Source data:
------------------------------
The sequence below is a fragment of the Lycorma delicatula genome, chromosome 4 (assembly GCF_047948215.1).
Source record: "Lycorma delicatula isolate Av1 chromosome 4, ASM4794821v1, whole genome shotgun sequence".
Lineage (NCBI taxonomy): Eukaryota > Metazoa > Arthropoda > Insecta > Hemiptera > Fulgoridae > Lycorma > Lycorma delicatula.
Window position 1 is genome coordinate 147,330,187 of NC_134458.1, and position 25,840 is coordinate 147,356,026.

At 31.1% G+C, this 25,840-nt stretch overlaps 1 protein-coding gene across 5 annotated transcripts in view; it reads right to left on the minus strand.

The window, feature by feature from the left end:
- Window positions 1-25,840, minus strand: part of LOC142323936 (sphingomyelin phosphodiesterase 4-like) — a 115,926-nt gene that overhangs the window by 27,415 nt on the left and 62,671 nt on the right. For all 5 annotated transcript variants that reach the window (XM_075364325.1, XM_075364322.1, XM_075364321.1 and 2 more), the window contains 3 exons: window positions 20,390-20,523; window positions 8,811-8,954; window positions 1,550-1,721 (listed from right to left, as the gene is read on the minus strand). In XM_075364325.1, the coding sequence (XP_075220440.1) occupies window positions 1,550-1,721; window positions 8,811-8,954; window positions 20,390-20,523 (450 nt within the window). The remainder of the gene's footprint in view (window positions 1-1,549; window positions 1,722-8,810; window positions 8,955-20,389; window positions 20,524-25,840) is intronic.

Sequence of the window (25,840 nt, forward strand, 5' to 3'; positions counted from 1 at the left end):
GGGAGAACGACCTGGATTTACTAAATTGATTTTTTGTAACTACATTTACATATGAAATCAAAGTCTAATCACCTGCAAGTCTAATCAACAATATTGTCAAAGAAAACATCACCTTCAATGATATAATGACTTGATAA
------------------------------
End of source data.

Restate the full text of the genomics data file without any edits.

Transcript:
The sequence below is a fragment of the Lycorma delicatula genome, chromosome 4 (assembly GCF_047948215.1).
Source record: "Lycorma delicatula isolate Av1 chromosome 4, ASM4794821v1, whole genome shotgun sequence".
Lineage (NCBI taxonomy): Eukaryota > Metazoa > Arthropoda > Insecta > Hemiptera > Fulgoridae > Lycorma > Lycorma delicatula.
Window position 1 is genome coordinate 147,330,187 of NC_134458.1, and position 25,840 is coordinate 147,356,026.

At 31.1% G+C, this 25,840-nt stretch overlaps 1 protein-coding gene across 5 annotated transcripts in view; it reads right to left on the minus strand.

The window, feature by feature from the left end:
- Window positions 1-25,840, minus strand: part of LOC142323936 (sphingomyelin phosphodiesterase 4-like) — a 115,926-nt gene that overhangs the window by 27,415 nt on the left and 62,671 nt on the right. For all 5 annotated transcript variants that reach the window (XM_075364325.1, XM_075364322.1, XM_075364321.1 and 2 more), the window contains 3 exons: window positions 20,390-20,523; window positions 8,811-8,954; window positions 1,550-1,721 (listed from right to left, as the gene is read on the minus strand). In XM_075364325.1, the coding sequence (XP_075220440.1) occupies window positions 1,550-1,721; window positions 8,811-8,954; window positions 20,390-20,523 (450 nt within the window). The remainder of the gene's footprint in view (window positions 1-1,549; window positions 1,722-8,810; window positions 8,955-20,389; window positions 20,524-25,840) is intronic.

Sequence of the window (25,840 nt, forward strand, 5' to 3'; positions counted from 1 at the left end):
GGGAGAACGACCTGGATTTACTAAATTGATTTTTTGTAACTACATTTACATATGAAATCAAAGTCTAATCACCTGCAAGTCTAATCAACAATATTGTCAAAGAAAACATCACCTTCAATGATATAATGACTTGATAA